November 23, 2020 08:20
U.S. President-elect Joe Biden plans to name the first members of his Cabinet on Tuesday, a key aide said Sunday, even as President Donald Trump urged on Republicans to help him in his longshot legal effort to overturn his re-election defeat.
Ron Klain, Biden's incoming White House chief of staff, declined in an interview on ABC's "This Week" show to say which agency heads Biden would name. But the president-elect said last week he had settled on a new Treasury secretary and that his selection would appeal to "all elements of the Democratic Party... progressive to the moderate coalitions."
While Biden is transitioning to become the country's 46th president at his inauguration on Jan. 20, Trump has refused to concede. On Sunday, the outgoing U.S. leader told his followers on Twitter, "We will find massive numbers of fraudulent ballots... Fight hard Republicans."
But Trump's legal fight has been fruitless so far, with his campaign losing or withdrawing 34 lawsuits claiming vote and vote-counting fraud in key battleground states Biden was projected to win to claim a four-year term in the White House.
Trump has not upended the vote count in any state, leaving intact Biden's unofficial 306-232 majority vote in the Electoral College. It determines U.S. presidential elections, not the national popular vote, although Biden leads there, too, by more than 6 million votes.
Trump's latest legal defeat contesting the election came late Saturday in Pennsylvania, whose 20 electoral votes Biden won by an 81,000-vote margin after Trump won the state over Democrat Hillary Clinton in 2016 en route to the presidency.
U.S. District Judge Matthew Brann declared that the Trump campaign had presented "strained legal arguments without merit and speculative accusations" in its effort to throw out millions of votes and hand the state's electoral votes to Trump. "In the United States of America, this cannot justify the disenfranchisement of a single voter, let alone all the voters of its sixth most populated state," Brann wrote.
After Brann's decision was announced, a key Republican Trump supporter in the state, Senator Pat Toomey, urged Trump to accept his election loss. "President Trump has exhausted all plausible legal options to challenge the result of the presidential race in Pennsylvania," Toomey said. "I congratulate President-elect Biden and Vice President-elect Kamala Harris on their victory. They are both dedicated public servants and I will be praying for them and for our country."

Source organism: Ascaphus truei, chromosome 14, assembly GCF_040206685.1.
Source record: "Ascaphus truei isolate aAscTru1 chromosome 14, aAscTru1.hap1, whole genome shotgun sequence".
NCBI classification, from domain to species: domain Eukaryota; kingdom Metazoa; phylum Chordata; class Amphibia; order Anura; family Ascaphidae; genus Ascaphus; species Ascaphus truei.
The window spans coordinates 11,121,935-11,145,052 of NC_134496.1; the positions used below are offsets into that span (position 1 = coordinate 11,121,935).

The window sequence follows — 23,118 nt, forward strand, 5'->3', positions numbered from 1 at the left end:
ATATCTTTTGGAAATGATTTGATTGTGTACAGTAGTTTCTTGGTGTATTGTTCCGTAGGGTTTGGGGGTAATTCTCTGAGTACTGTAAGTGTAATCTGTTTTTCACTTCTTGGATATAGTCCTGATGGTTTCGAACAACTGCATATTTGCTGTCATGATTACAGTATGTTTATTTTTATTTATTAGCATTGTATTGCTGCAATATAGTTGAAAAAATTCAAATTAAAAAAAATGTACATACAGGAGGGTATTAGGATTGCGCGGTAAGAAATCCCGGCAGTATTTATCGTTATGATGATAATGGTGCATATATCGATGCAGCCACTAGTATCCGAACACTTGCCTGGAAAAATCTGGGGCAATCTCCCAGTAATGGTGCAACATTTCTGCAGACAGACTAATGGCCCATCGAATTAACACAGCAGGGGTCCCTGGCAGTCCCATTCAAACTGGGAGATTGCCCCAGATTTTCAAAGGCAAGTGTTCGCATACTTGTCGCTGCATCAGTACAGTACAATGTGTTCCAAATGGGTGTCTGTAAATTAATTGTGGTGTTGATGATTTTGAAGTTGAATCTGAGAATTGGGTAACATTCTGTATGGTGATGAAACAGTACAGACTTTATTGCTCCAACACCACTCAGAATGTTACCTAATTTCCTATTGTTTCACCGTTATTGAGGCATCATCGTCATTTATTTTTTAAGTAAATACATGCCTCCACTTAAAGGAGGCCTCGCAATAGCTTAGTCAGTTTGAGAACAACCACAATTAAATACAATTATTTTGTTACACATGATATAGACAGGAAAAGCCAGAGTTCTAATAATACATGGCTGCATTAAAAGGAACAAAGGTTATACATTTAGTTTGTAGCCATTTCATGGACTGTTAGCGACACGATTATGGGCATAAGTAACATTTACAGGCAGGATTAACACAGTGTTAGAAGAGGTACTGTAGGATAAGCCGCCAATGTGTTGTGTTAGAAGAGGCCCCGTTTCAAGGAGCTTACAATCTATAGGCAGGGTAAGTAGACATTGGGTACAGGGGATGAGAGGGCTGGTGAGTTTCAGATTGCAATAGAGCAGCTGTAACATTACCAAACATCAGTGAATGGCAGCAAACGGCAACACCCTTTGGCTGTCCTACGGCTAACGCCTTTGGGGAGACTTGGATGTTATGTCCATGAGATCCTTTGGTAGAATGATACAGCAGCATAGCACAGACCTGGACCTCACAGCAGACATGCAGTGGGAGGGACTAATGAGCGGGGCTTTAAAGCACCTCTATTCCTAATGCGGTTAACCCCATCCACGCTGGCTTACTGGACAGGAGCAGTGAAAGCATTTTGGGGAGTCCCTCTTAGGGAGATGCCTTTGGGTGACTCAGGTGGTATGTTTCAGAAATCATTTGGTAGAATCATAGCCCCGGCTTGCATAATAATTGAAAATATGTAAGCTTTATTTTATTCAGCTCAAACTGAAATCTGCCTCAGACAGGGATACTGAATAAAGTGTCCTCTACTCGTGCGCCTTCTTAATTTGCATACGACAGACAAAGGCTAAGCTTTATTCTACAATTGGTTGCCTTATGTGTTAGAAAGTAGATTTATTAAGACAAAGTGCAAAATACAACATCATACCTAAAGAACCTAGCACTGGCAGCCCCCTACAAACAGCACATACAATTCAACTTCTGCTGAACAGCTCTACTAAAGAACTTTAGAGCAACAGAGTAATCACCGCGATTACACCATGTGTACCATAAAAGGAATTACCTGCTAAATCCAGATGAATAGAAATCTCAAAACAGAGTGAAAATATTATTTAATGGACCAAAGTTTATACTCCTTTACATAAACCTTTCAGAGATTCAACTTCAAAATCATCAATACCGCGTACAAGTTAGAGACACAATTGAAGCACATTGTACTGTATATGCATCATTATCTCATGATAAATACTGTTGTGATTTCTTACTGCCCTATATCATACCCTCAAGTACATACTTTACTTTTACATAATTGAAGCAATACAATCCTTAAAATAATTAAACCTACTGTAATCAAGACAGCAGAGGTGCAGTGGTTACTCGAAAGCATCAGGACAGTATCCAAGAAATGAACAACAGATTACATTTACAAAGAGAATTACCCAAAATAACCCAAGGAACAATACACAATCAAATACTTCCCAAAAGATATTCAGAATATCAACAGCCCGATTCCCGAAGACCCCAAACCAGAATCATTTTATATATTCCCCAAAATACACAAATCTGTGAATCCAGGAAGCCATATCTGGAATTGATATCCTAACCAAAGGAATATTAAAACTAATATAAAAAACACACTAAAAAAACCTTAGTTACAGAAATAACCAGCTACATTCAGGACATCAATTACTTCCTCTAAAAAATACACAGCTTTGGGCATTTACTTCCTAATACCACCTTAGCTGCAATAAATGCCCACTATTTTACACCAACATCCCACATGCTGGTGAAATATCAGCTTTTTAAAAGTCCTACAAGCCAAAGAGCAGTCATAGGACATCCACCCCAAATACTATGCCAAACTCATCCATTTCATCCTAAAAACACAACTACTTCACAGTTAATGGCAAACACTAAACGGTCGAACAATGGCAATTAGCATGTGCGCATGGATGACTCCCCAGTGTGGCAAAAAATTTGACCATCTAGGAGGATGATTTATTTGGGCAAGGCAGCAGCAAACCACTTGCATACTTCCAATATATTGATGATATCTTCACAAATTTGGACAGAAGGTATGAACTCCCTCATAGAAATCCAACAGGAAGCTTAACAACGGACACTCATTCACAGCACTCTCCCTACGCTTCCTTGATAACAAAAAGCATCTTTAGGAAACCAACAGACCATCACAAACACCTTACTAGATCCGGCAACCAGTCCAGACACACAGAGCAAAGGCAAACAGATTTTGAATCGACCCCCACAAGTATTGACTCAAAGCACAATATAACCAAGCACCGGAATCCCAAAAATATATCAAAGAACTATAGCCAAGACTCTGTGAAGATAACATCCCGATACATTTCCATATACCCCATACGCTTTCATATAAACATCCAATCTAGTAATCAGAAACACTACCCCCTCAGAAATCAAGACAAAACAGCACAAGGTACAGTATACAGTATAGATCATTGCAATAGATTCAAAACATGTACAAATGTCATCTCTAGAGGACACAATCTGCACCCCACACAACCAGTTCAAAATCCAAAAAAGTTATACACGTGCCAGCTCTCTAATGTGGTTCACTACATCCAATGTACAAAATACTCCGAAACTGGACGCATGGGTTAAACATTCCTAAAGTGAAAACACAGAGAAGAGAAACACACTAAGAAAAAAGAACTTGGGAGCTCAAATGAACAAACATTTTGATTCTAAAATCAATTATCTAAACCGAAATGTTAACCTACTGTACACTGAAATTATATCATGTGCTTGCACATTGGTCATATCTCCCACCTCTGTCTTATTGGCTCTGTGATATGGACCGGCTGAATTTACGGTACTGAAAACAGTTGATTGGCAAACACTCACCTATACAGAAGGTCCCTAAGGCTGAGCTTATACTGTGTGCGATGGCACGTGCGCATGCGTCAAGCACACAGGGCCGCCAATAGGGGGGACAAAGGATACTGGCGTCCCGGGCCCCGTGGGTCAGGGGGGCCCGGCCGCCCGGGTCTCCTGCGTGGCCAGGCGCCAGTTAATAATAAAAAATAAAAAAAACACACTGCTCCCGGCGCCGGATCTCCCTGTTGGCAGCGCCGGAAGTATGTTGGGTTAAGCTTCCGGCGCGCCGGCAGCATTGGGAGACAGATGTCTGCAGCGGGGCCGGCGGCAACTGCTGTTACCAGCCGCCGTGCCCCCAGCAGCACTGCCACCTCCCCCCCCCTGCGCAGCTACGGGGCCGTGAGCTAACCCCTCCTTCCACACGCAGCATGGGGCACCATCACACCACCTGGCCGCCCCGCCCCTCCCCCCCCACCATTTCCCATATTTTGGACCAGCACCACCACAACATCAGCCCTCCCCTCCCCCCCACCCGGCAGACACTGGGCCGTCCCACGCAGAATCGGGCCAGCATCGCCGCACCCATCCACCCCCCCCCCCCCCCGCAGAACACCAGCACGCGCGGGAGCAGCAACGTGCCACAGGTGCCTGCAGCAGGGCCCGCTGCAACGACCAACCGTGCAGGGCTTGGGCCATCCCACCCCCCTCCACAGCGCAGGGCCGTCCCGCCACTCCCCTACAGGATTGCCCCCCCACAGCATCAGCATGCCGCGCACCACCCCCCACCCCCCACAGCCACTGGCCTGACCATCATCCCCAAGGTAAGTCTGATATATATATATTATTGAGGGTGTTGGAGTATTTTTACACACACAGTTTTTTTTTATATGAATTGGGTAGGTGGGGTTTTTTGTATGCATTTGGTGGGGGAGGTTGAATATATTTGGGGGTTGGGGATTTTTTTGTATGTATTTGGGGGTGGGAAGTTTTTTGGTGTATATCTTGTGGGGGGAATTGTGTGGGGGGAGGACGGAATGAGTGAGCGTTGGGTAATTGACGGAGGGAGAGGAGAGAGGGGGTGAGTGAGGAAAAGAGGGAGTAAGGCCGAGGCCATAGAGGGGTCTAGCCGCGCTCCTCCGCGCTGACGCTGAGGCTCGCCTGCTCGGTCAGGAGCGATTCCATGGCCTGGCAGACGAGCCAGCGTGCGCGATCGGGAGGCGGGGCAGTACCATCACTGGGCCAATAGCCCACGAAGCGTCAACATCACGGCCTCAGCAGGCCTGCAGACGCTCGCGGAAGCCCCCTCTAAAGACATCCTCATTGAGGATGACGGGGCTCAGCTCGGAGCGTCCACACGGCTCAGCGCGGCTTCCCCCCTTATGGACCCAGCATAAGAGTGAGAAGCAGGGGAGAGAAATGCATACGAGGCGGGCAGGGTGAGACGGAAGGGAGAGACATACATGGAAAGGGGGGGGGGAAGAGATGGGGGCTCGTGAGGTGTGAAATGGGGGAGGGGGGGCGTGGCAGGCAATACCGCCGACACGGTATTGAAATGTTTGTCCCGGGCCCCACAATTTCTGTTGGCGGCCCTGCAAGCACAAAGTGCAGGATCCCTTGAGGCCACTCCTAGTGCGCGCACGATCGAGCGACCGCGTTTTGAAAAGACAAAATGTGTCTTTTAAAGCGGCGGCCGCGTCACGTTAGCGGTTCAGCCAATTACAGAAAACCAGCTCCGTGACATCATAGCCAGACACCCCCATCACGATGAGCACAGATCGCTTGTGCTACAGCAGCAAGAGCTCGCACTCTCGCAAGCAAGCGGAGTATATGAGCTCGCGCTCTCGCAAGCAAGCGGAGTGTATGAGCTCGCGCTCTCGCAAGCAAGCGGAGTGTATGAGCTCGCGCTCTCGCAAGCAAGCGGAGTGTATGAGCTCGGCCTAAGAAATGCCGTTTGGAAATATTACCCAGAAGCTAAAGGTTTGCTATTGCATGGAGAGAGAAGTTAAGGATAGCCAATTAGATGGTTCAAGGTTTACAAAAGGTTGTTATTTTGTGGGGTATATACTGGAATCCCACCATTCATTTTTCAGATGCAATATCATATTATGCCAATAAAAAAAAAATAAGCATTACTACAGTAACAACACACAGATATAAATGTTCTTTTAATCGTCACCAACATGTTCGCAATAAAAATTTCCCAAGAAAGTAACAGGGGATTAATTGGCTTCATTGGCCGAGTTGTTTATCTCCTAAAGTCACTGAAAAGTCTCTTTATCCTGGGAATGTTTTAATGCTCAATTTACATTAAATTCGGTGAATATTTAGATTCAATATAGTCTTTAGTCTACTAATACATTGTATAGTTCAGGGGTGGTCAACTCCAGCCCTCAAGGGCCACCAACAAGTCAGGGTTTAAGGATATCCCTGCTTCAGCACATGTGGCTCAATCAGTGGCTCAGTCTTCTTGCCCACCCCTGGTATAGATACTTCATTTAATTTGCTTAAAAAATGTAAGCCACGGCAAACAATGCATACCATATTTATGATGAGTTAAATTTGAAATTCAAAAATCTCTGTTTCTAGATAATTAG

Another Trump adviser, former New Jersey Governor Chris Christie, told the ABC show, "The conduct of the president's legal team has been a national embarrassment." Christie said Trump should concede and that Republicans should instead focus on winning two Senate run-off elections in the southern state of Georgia in early January that will determine whether Republicans or Democrats control the Senate for the next two years. "The rearview mirror should be ripped off," Christie said.
After a hand-by-hand recount of 5 million votes, the southern state of Georgia certified Biden's victory there on Friday, while Pennsylvania and the midwestern state of Michigan could do the same on Monday. The Trump campaign has since requested another recount of the votes in Georgia.
Despite his legal setbacks, Trump has refused to authorize his administration to cooperate with Biden on his transition to power. Biden aide Klain rebuked Emily Murphy, the Trump-appointed head of the General Services Administration, for so far refusing to ascertain that Biden is the apparent election winner so that federal funding can be made available for the transfer in control of the government and Biden aides can talk with officials at numerous agencies.
"I hope that the administrator of the GSA will do her job," Klain said, referring to Murphy. Klain said the Republican president's efforts to overturn the results were a disgrace, "definitely not the democratic norm." "A record number of Americans rejected the Trump presidency, and since then Donald Trump's been rejecting democracy," Klain said.
Klain said that with the surging outbreak of the coronavirus in the United States, Biden's inauguration would be "scaled down" from the normal large event on the steps of the U.S. Capitol followed by a luncheon with key lawmakers, a parade down Pennsylvania Avenue to the White House and gala inaugural balls in the evening. But he said plans have not been finalized. "There is something here to celebrate," Klain said. "We just want to do it in a safe way."
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